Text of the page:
By Dave Wischnowsky –
(CBS) Right now, Illinois football isn’t going anywhere.
But in the future? Well, it could be.
And if someday the Illini pigskin program – arguably the most underachieving in the nation – ever does enjoy achievement on a consistent basis, well, you might be able to look back to the fall of 2013 as the time when the groundwork for that was laid.
No, not on the field. C’mon.
But rather, on the phone when Illinois athletic director Mike Thomas was ringing up the likes of South Florida, North Carolina and Virginia to get the Illini’s future schedules ironed out.
Without any ugly wrinkles.
While I’ve been vocal about being unimpressed with Thomas’ decision-making in regards to hiring a coach to lead his football program, I have been impressed with the third-year AD’s scheduling decisions, which are far more prudent and savvy than those of his predecessor Ron Guenther.
On Wednesday, Illinois announced that it will face the Virginia Cavaliers in a home-and-home series in 2021 and 2022. This news comes on the heels of recent announcements that the Illini have scheduled similar future series against North Carolina (in 2015-16) and South Florida (2017-18).
All those matchups represent games against opponents from major conferences, but also against teams that theoretically should be beatable. For a scuffling program like Illinois, that’s crucial. And as an added bonus, the road games will all be held in desirable, warm-weather destinations.
In college football, the key to building a healthy program is to schedule at least two sure wins and one interesting game against a nonconference opponent. Then with at least two nonconference victories under your belt, if your team can win just four league games, you’re going bowling.
While those humble numbers won’t win you championships or great glory, they can help build a foundation for greater success. Because, to enjoy success at all, teams need to first string together bowl appearances.
Illinois, however, has gone to only six bowls in the past 20 years and strung two of them together just once during that time. The reason the Illini don’t enjoy any football success is because they can’t sustain any football success.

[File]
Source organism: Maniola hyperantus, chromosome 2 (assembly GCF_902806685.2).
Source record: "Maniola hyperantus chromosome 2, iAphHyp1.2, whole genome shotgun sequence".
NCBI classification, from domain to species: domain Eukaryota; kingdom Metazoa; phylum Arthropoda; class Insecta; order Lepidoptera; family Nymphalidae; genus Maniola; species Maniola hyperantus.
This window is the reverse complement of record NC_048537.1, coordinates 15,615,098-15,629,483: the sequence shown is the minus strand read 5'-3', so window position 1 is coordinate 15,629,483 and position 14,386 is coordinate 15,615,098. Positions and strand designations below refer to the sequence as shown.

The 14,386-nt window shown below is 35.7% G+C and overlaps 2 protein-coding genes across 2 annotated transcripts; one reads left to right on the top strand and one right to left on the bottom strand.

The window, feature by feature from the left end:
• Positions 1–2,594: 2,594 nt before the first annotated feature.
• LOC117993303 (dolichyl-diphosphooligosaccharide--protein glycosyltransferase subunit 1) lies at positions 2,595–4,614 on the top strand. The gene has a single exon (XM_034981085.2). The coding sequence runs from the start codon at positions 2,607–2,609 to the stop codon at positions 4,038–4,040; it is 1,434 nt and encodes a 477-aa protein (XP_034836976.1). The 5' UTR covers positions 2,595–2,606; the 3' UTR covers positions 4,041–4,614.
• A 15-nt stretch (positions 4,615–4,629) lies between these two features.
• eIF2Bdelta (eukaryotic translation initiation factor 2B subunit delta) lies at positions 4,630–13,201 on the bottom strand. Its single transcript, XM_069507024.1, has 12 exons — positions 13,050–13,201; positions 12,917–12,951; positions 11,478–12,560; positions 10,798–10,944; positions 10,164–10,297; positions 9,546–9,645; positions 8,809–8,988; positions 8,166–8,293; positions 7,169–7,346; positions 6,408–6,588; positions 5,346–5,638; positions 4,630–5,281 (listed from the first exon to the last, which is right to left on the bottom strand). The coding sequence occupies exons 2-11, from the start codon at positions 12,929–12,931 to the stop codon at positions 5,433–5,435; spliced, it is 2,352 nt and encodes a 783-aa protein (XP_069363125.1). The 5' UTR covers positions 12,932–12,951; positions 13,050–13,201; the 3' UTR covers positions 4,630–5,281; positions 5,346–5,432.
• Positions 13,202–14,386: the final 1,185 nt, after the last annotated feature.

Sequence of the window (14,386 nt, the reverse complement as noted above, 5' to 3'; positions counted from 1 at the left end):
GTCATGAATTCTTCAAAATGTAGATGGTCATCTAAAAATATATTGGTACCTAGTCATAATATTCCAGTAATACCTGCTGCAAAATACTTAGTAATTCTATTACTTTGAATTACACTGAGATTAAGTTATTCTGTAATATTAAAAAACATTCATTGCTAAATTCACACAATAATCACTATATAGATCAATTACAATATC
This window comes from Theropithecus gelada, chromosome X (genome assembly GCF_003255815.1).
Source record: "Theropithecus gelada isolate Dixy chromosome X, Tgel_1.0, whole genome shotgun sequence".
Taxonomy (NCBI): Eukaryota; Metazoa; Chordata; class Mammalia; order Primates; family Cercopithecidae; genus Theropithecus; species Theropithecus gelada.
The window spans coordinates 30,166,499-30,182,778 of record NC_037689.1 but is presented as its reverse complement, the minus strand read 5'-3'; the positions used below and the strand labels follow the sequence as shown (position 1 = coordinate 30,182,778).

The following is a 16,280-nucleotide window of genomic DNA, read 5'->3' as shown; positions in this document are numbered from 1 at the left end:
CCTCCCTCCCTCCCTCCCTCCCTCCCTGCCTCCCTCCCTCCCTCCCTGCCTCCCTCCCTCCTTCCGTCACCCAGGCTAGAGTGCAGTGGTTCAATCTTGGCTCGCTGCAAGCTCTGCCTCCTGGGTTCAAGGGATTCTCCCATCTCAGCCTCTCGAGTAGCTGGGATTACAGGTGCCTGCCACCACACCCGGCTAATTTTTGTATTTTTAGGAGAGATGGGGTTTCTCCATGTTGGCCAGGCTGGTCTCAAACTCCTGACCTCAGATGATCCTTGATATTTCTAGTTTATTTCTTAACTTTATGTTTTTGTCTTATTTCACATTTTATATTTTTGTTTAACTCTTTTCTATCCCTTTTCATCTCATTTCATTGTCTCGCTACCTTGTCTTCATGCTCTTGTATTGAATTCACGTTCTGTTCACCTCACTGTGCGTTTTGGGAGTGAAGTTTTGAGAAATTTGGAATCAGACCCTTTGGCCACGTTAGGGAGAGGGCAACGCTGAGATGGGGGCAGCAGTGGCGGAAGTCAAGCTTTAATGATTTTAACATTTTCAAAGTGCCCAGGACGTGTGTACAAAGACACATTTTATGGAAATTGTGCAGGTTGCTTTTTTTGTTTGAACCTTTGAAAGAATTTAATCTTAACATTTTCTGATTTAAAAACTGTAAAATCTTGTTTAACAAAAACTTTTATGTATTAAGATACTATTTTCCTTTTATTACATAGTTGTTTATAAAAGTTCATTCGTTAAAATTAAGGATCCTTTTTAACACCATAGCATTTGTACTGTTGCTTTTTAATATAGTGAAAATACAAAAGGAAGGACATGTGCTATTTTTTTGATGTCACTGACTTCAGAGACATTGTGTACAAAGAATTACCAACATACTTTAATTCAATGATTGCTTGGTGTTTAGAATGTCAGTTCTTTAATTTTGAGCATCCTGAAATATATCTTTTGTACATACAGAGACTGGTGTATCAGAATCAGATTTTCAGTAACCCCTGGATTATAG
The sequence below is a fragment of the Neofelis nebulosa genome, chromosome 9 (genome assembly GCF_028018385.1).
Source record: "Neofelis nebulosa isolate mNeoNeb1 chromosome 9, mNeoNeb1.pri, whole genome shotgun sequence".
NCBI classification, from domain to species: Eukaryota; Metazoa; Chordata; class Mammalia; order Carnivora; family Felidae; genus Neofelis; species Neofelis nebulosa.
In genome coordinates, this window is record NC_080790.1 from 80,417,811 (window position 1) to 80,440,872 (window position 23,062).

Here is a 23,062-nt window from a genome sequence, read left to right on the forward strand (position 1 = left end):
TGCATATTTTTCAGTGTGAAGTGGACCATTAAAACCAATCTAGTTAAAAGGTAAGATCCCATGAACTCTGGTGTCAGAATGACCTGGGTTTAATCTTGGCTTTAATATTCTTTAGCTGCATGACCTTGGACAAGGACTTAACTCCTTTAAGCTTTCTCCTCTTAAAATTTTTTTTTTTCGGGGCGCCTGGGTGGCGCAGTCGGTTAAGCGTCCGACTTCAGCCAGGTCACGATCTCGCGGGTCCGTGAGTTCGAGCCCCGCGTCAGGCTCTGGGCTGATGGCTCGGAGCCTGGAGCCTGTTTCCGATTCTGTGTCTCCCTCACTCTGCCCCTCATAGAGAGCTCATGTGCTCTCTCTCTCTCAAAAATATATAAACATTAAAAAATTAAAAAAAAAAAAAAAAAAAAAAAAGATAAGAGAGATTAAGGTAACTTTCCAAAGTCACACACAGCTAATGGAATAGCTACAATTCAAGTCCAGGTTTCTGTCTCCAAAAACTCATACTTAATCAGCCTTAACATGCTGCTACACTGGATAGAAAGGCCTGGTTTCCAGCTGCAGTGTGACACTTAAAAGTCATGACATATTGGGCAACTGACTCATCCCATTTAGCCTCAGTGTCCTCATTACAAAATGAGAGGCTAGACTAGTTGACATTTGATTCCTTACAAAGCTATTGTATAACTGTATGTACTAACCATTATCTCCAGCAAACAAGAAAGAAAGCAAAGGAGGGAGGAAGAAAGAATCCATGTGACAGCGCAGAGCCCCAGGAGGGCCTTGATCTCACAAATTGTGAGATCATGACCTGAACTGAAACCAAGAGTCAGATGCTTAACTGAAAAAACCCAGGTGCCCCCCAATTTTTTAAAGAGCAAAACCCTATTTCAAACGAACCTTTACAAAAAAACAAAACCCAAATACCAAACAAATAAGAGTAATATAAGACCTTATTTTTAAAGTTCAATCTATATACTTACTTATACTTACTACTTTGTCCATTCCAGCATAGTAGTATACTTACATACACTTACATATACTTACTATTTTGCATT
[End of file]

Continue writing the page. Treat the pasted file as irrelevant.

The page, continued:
And part of that inability is due to foolish scheduling. For example, back in 2001, Illinois won the Big Ten and went to the Sugar Bowl. But then in 2002, the Illini lost their season opener against Missouri inside the Edward Jones Dome in St. Louis (an ill-advised series if ever there was one) and then fell on the road at Southern Miss the following week (how does a Big Ten program not play a game home until Week 3?).
Thanks in large part to that 0-2 pothole, Illinois ended up 5-7, falling one game shy of bowl eligibility.
The Sugar Bowl momentum was dead, just like that.
Flash forward to 2007, and Illinois went to the Rose Bowl. Then, in ’08, however, the Illini again started off the season with a loss to Missouri inside that infernal St. Louis dome. Nine weeks later, in the midst of the Big Ten season, Illinois then inexplicably took part in another domed game – this time at Ford Field against nonconference foe Western Michigan. The Illini lost that one too, and ultimately ended the season 5-7, yes, one game shy of bowl eligibility.
The Rose Bowl momentum was dead, just like that.
The Illini had a lot of bad play in both the 2002 and 2008 seasons, but the bad scheduling also didn’t help things. At all.
Now, in an ideal world, Illinois already would be in the position of a Wisconsin, which recently announced that it will face off against SEC powerhouse LSU at Lambeau Field in Green Bay during the 2016 season.
Illinois, however, with its 17-game Big Ten losing streak, doesn’t live in an ideal world. And until it does, it needs to schedule smart.
So far, Mike Thomas has done a nice job of that for the future, with the latest example being Virginia, a school that the Illini have met only twice before – both times in a bowl game.
If this scheduling plan works out, Illinois’ future series with the Cavaliers could be part of what helps the Illini actually earn postseason berths on a consistent basis.
If nothing else, Dave Wischnowsky is an Illinois boy. Raised in Bourbonnais, educated at the University of Illinois and bred on sports in the Land of Lincoln, he now resides on Chicago’s North Side, just blocks from Wrigley Field. Formerly a reporter and blogger for the Chicago Tribune, Dave currently writes a syndicated column, The Wisch List, which you can check out via his blog at http://www.wischlist.com. Follow him on Twitter @wischlist and read more of his CBS Chicago blog entries here.